For example, Phycoerythrin (PE) has a quantum yield of 0.84, meaning that for every 100 photons absorbed, 84 are released just a few femtoseconds later at a longer wavelength. In this case, it’s easy to see why PE is a favorite fluorochrome for use with low-expression markers in multicolor panels.
Everything else being equal, a marker stained with PE will be seen as brighter than one stained with a lower quantum yield dye, such as Cy3, which has a quantum yield of 0.15.
But, of course, everything else is not equal. Cy3 is in fact excited by a different range of light than PE and in some conditions will absorb more photons than other dyes on the same laser line.
2. The Extinction Coefficient Helps Determine Fluorescence Intensity
Quantum yield is not everything in terms of the brightness of a fluorochrome.
Output is also a component of input. A compound that can absorb more energy at a particular wavelength than another dye, can still be “brighter” and therefore more easily detected by a flow cytometer. This is true even if the compound has a lower quantum yield than the other dye.
Fluorescence intensity at a given wavelength is thought to be proportional to the product of quantum yield and extinction coefficient.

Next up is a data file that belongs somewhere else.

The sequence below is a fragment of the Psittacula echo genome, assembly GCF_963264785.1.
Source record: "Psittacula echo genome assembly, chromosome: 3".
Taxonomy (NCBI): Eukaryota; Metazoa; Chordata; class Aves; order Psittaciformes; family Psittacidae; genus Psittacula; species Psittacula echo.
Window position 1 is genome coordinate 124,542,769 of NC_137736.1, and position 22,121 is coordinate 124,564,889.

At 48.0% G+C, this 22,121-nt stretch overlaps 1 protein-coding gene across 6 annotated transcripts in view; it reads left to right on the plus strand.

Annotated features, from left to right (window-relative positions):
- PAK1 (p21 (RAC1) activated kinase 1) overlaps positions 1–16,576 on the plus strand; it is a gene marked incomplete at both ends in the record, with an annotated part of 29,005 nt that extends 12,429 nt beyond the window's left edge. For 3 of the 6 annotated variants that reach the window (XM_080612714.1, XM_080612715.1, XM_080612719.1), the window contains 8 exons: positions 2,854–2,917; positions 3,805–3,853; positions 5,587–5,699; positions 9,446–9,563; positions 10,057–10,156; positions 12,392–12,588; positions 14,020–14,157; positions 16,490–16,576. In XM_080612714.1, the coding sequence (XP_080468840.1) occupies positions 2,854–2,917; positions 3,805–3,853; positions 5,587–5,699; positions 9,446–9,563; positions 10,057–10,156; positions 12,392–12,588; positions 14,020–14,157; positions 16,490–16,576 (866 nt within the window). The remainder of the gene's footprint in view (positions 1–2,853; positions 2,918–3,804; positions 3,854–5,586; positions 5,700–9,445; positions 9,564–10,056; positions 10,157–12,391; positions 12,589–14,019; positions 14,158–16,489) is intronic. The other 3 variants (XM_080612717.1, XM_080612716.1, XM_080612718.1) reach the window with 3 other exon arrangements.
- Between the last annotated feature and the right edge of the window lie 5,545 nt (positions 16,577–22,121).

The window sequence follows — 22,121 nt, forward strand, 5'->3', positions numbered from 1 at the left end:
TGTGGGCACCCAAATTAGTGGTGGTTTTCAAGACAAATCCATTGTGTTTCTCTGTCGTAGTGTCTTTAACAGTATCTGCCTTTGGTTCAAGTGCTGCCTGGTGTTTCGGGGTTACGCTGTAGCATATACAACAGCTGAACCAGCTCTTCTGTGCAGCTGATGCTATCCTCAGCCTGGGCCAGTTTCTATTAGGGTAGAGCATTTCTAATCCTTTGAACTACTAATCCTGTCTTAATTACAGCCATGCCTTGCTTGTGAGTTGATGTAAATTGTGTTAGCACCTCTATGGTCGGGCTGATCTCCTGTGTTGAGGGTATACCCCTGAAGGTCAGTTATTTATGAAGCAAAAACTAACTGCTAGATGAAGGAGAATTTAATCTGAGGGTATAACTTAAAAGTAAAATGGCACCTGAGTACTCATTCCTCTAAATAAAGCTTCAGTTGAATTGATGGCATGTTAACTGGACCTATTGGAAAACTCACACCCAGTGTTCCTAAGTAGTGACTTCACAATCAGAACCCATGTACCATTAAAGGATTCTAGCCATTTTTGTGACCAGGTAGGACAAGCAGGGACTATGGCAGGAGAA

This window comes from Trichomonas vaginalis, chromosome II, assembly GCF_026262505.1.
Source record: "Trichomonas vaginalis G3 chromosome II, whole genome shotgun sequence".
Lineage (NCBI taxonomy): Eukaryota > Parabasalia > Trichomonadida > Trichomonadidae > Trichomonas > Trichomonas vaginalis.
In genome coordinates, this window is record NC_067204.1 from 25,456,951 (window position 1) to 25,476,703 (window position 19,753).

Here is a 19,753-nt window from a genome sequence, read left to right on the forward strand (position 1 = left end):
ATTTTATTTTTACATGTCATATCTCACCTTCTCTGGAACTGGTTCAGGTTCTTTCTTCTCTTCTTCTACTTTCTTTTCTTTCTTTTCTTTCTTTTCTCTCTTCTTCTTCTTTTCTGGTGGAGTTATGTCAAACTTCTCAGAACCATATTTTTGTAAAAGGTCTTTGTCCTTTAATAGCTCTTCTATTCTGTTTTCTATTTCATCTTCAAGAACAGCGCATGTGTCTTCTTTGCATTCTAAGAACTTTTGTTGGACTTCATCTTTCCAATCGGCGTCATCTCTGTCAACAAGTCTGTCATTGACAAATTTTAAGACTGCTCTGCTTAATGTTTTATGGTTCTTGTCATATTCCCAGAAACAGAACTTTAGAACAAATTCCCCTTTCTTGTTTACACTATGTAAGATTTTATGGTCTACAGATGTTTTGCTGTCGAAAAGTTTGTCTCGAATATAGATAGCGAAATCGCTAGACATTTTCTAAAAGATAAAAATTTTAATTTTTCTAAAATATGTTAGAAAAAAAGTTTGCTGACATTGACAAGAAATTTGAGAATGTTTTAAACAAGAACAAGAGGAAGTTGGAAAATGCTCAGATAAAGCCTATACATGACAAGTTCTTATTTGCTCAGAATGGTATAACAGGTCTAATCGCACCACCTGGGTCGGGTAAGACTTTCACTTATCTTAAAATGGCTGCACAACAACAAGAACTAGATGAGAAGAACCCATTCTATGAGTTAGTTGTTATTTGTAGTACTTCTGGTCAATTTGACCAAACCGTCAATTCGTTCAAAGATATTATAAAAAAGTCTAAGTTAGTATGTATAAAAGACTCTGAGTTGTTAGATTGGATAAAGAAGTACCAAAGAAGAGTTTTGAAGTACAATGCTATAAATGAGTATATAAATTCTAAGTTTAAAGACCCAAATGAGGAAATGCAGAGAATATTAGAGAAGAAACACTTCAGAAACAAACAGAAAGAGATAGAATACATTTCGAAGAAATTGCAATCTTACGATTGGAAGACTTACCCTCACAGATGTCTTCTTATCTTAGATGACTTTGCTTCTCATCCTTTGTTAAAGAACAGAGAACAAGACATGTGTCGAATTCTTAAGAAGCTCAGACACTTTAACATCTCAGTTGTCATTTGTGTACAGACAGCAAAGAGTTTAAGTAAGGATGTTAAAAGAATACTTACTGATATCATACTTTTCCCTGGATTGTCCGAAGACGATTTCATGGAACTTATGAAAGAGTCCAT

Compared to fluorescein, with an extinction coefficient of approximately 80,000 cm-1M-1, PE and other phycobiliproteins have very large extinction coefficients, some on the order of 2.4 million cm-1M-1. These large extinction coefficients and high quantum yield values make phycobiliproteins very attractive fluorochromes.
Quantum dots also have very high extinction coefficients (~2×106 cm-1M-1), though they utilize light sources in the violet range and below.
3. The Stokes’ Shift Allows The Use Of All Available Excitation Sources.
To efficiently use all available excitation sources, flow cytometrists have learned to place multiple dyes on the same laser line. However, this is only possible because of a key characteristic of the Jablonski diagram, the Stokes’ shift.
The Stokes’ shift is routinely visualized in excitation and emission spectra diagrams, such as the diagram below from Life Technologies. This shift is the difference in energy and wavelength represented by (hνEX – hνEM) in the Jablonski diagram.
As the diagram shows, the Stokes’ shift, in concert with your flow cytometer’s optical filters, allows you to separate distinct signals for 4 different fluorochromes using the 488nm blue laser line.
The Jablonski diagram is simple in nature, but powerful in terms of its practical takeaways. Understanding the various characteristics of the diagram, including the quantum yield, extinction coefficient, and Stokes’ shift, will help you design better flow cytometry experiments. Consider these three characteristics when determining your fluorescent dyes and markers for your next experiment. By understanding the fundamentals of fluorescence that Alexander Jablonski laid out after warring many years ago, you’ll increase the quality of your flow cytometry data.